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Religious barriers breaker Bishop Willybard Lagho hosts Muslims for Iftar

By Benard Sanga and Philip Mwakio | April 29th 2021
Malindi Catholic Bishop Willybard Lagho (seated on chair) together with Malindi SUPKEM chairman Abud Salim Basmale (in white kanzu) join other religious leaders at Bishop Lagho's Emmaus residence in Malindi town for an Iftar dinner. [Nehemiah Okwembah, Standard].

Bishop Wilbard Lagho is courteous and soft-spoken but never hesitant to delve into religious topics or actions many people fear to engage in.

In 2014, at the height of terror attacks at the Coast, he stepped up criticism against alleged extrajudicial killings.

He argued that terrorism was a war of the heart that could not be won by a gun.

Then a Vicar General of Mombasa Catholic Archdiocese, Lagho started a programme to teach ideological similarities between the Catholic and Islam in a bid to bridge the differences.

On Monday evening, when he hosted a group of Muslim clerics for an iftar meal at his Malindi residence, many were reminded of his years of sowing religious tolerance in the region.

Iftar is the first meal for Muslims after a daylong fast during Ramadhan.

For Muslims, iftar is a combination of spiritual and physical food. For others, a delicious meal is also a gateway to a heart.

One of the Muslim clerics Sheikh Aboud Bazmaleh, the chair of Supkem in Kilifi, said clerics agreed to forge common ground on issues affecting the society.

The clerics shared the rich history of the two oldest Abrahamic religions, and how the two have over the decades worked together during times of disasters.

The clerics resolved to work together to confront challenges in the society such as drug abuse and early marriages, that are prevalent at the Coast.

Lagho said his decision to host Muslim clerics for an iftar “was just a normal” thing and “I wanted us to talk about issues that affect the community we serve.”

Yesterday, Kenya Muslim National Advisory Council (Kemnac) described Bishop Lagho as a strong pillar in the fight against radicalism; a man who has also played a big role in bridging religious differences.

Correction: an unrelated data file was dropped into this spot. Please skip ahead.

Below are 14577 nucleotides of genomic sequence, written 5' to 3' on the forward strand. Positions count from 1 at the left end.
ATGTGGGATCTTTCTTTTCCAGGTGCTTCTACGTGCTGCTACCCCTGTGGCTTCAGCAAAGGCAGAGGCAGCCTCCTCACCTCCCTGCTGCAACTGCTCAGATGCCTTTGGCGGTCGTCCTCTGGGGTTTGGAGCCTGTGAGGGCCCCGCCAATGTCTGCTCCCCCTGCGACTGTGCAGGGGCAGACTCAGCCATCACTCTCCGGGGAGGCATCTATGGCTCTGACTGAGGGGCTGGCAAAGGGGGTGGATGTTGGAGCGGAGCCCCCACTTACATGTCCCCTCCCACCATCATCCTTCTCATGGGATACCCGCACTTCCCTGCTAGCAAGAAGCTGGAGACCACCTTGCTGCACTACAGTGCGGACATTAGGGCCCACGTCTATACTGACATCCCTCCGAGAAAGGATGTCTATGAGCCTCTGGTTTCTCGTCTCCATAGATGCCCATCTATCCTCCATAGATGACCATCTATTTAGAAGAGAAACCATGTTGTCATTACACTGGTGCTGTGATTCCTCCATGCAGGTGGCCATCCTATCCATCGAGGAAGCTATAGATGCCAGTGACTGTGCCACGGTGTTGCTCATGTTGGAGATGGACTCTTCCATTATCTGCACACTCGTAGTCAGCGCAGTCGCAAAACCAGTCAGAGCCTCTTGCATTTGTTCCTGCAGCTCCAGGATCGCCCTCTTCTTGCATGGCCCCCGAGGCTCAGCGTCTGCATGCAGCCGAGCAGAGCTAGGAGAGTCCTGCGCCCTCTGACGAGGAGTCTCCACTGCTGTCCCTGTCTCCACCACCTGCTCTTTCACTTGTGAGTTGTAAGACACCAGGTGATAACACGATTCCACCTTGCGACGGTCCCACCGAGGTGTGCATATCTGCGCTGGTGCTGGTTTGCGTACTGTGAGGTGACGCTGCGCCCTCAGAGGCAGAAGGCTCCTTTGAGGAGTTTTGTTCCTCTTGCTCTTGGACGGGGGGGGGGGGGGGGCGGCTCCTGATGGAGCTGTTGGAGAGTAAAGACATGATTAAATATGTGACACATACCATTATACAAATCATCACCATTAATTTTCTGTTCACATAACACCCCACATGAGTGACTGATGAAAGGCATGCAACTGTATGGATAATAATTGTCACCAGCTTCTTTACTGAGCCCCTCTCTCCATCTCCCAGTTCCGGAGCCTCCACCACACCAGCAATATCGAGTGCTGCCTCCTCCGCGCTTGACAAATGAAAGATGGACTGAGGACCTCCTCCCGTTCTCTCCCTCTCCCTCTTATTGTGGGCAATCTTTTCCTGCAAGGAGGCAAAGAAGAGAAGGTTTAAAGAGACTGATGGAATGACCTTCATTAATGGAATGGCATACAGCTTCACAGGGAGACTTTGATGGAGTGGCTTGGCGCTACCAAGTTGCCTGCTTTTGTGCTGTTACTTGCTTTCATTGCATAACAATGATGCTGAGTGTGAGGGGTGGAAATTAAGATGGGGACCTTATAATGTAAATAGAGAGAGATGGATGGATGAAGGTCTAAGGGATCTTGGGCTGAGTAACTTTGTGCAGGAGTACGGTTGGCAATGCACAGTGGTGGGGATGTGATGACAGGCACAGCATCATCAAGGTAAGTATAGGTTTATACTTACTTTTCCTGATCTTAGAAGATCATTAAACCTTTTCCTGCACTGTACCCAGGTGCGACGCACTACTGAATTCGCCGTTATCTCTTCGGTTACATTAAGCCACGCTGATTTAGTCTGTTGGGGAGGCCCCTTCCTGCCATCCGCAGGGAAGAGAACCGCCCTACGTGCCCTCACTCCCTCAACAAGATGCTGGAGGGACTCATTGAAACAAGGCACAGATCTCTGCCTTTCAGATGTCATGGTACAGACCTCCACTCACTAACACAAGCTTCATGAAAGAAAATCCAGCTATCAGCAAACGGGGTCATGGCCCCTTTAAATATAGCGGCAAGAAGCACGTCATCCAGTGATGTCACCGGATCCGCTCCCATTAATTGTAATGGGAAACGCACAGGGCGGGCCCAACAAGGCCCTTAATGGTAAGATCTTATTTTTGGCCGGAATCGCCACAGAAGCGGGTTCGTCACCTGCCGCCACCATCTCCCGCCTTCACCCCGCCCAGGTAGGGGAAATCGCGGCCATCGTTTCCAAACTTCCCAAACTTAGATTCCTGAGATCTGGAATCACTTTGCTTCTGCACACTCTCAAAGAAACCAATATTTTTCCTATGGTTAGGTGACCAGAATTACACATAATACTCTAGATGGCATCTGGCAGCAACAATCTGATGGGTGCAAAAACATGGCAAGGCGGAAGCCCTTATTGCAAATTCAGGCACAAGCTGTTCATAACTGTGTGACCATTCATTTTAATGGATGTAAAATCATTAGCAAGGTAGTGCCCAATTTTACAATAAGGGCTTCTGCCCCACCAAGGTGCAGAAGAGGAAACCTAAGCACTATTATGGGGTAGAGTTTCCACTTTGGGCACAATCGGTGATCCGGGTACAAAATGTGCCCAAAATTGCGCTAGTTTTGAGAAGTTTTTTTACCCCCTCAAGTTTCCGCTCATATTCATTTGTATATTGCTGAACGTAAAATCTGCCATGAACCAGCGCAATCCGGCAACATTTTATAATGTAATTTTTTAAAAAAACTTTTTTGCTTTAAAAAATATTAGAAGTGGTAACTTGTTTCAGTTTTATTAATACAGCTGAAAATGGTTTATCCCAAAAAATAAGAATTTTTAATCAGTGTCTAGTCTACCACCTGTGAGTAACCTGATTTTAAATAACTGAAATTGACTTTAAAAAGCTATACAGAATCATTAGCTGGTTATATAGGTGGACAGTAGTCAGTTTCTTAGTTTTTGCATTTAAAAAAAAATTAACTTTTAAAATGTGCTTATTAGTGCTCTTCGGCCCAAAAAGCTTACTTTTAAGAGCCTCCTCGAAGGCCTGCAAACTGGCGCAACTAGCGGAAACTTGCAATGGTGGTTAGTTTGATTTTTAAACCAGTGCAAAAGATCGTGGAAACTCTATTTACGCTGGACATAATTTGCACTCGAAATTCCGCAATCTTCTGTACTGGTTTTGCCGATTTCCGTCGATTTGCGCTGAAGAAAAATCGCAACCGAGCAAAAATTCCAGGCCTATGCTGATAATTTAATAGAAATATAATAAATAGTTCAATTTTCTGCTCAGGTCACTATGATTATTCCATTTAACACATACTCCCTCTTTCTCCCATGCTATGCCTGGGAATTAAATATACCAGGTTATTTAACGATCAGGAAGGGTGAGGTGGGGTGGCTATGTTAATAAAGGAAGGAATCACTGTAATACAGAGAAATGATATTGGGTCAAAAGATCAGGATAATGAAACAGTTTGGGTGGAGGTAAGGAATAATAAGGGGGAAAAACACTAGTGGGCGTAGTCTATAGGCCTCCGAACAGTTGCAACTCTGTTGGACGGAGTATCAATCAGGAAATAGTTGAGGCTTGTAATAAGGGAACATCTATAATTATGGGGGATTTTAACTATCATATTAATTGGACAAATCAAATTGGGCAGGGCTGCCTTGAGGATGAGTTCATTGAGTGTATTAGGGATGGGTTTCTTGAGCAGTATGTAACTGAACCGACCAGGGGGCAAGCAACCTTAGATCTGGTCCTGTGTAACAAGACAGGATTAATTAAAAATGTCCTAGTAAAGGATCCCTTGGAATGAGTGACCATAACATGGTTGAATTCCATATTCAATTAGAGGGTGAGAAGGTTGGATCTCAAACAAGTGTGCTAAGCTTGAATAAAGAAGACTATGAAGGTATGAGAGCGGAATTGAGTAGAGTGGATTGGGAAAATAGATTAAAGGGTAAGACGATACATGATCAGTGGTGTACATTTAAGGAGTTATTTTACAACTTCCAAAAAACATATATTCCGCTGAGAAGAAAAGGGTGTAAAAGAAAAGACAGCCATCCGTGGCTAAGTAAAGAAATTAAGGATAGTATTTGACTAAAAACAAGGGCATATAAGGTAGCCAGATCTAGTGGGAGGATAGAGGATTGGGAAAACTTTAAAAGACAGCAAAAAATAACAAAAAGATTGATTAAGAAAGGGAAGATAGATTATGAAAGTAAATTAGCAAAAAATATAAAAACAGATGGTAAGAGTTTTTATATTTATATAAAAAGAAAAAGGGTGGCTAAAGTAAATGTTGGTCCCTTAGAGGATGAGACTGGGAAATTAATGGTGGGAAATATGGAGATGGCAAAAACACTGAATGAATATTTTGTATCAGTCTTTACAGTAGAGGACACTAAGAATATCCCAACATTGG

“The gesture by the Bishop promotes real interfaith relations,” said Kemnac chair Sheikh Juma Ngao.

He added that similar gestures were also made by the late Tanzania president John Magufuli.

“Magufuli conducted a harambee in a church to aid the construction of a mosque in Dodoma,” the Kemnac chair said.

“When Moroccan King Mohamed VI visited Dar es Salaam, Magufuli asked him to help in the construction of a modern mosque for Muslims.”

Bishop Willybard Lagho (centre) when he hosted Muslim faithfuls for Iftaar at Malindi in Kilifi County on the evening of Tuesday 27 April, 2021. [Photo, Courtesy]

Ethical principles

Sheikh Ngao said small gestures like an iftar “can do miracles in a divisive community like ours” especially at this time when there are threats of terrorism.

Lagho’s appointment as the new Catholic Bishop of Malindi Diocese in December did not come as a surprise to many.

He replaced the late Bishop Rev Emanuel Barbara who died on January 5, 2018.

Bishop Lagho holds a diploma in Arabic language from the Pontifical Institute of Arabic and Islamic Studies (Rome), Licentiate in Arabic and Islamic Studies (Rome), Masters in Religious Studies from the Catholic University of Eastern Africa, Nairobi.

“I wanted to be a lawyer after school but I later realised that that career would not be in conformity with my ethical principles as I was raised in a strict Catholic family,” said Lagho.

Father Willybard Lagho while going through the process of ordination to Bishop in Mombasa County. He is now Bishop Willybard Lagho and is serving at the Malindi Diocese. [Courtesy]

Bishop Lagho has never shied away from talking about the similarities in Christianity and Islam.

He argues that Islam and Catholics believe that God is the creator of the universe, there is life after death, existence of angels, Jesus son of Mary and all honour Mary the Mother.

“Catholics and Muslims fast and donate to the less fortunate members of society. We both denounce abortion and believe life is from conception to natural death,” said Lagho.

Currently, the Bishop of Malindi Diocese uses the Bible and the Qur’an to illustrate similarities in the two faiths such as the requirement to worship one God and to love one’s neighbour.

“We opposed artificial methods of birth controls up to the UN together. Mary the Mother of Jesus who Catholics respect so much, is mentioned many times in the Quran than even the Bible,” said Lagho.

“We believe in one God although they don’t believe in the Holy trinity. We believe that Jesus will come back during the day of judgement. These things we will like to teach the youth during the caravan.”

His last working station as a priest was St Joseph’s Catholic Church, Tudor in Mombasa County, and he was also as the Vicar General of the Mombasa Archdiocese.

He also headed the Apostleship of the Sea (AoS), the Catholic Church agency whose patron is the Virgin Mary also known as Stella Maris (Star of the Sea).

The AoS offers support and spiritual nourishment to the world’s seafarers in form of pastoral care by various chaplaincies in ports dotted all over the world.

The Catholic prelate has held several senior positions like consular on Pontifical Council for Inter-religious Dialogue (Rome) Italy.

He was ordained deacon on December 21, 1985 and ordained as a priest on April 25, 1987 in Mombasa Archdiocese.

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